"Ela dá seu cachorro."
Translation:She gives her dog.
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it doesn't mean. (that would be "ela alimenta seu cachorro" or "ela dá comida ao seu cachorro"). This sentence probably means she gives the dog to someone, but in present tense ir sounds awkward even in Portuguese, at least, awkward without a further context. But in past tense we sometimes say "ela deu seu cachorro" but we'd likely say "ela deu seu cachorro embora" (she gave her/your dog away).
I guess I am from another planet... I understood she gives her dog away which was also wrong doulingo says *she gives away her dog * and I come here and oh jeez, anyways ... It does help to understand a bit more after reading the whole thread of comments. Thanks! Have a bless day.
Yes. Often quite stylized ones (not really "American" style). Notice the use of lettuce & tomato on a couple of these, and cheese on the others:
In European PT (covers also Asia/Africa), cão is dog (cães in plural)/cadela for female dog, cachorro/a is puppy, and cachorrinho/a, which in Brazil means puppy, then means, little puppy in Portugal (including Asia & Africa).
When the hot dogs (cachorro quente) are cut (like the top one) the pieces are cachorinhos. :)
If you didn't think that was correct, why did you write that? hmm
What if someone asked the question "What does she give to the girl?" The answer could be "She gives her dog". Or perhaps she gives your dog! That wouldn't be cool, I know, but it could happen.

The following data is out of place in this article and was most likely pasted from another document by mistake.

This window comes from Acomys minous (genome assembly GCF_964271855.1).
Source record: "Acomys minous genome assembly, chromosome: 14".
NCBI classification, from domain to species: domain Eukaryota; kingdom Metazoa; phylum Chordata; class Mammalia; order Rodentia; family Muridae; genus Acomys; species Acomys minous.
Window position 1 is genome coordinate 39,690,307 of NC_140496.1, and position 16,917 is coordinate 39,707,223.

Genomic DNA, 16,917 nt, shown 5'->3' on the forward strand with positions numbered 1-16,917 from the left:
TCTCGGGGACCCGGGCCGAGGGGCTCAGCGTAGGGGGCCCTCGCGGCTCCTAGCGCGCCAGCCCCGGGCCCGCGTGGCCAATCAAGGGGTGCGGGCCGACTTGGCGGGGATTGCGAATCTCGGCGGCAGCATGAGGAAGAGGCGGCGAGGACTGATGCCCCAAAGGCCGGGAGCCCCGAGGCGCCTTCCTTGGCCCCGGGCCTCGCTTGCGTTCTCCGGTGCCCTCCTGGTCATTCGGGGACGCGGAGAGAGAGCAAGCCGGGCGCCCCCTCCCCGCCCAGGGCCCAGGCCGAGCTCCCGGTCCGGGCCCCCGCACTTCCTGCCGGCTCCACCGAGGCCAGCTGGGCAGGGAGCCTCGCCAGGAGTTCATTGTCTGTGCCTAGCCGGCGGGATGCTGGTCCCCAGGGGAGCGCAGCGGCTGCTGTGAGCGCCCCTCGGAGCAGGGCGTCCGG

Anyway, because so many people complained, some of the contributors changed it to "She gives her dog away OR She gives away her dog ". After that, others complained "Why can't you just say 'she gives her dog' " ?
It's a never-ending process of trying to please everyone, taking into account people from different countries, different regions and different cultures. Exhausting, in the end
I don’t think of these questions and answers as anyone needing to be pleased. Duo is here for those wanting to learn.
The example which you gave for “She gives her dog,” is stilted, something more likely found in a young child’s primer, rather than in communication between two adults.
Of course, there is the issue of different nationalities, cultures, age of learner, schooling/knowledge background of the Duo learner which factors in, but it should not be that difficult to accommodate the differences...or simply state that Duo mainly deals with English from... USA, UK, AU, NZ. etc.
From my understanding, it’s all done by a ‘crew’ of (a handful?) of people volunteering their time. That means it’s something done by free will, and that, hopefully, each person donates whatever they are able, whenever they are able, so that it should not be an exhausting process—for anyone.
This is supposed to be a forum of sorts, where those so inclined impart information; I just don’t see how that is trying to please people with different viewpoints. Whatever the current accepted (and taught) form is—be it in English, Portuguese (or whatever language), then that should be the consensus...not an ever-ending questioning-of-the-basics.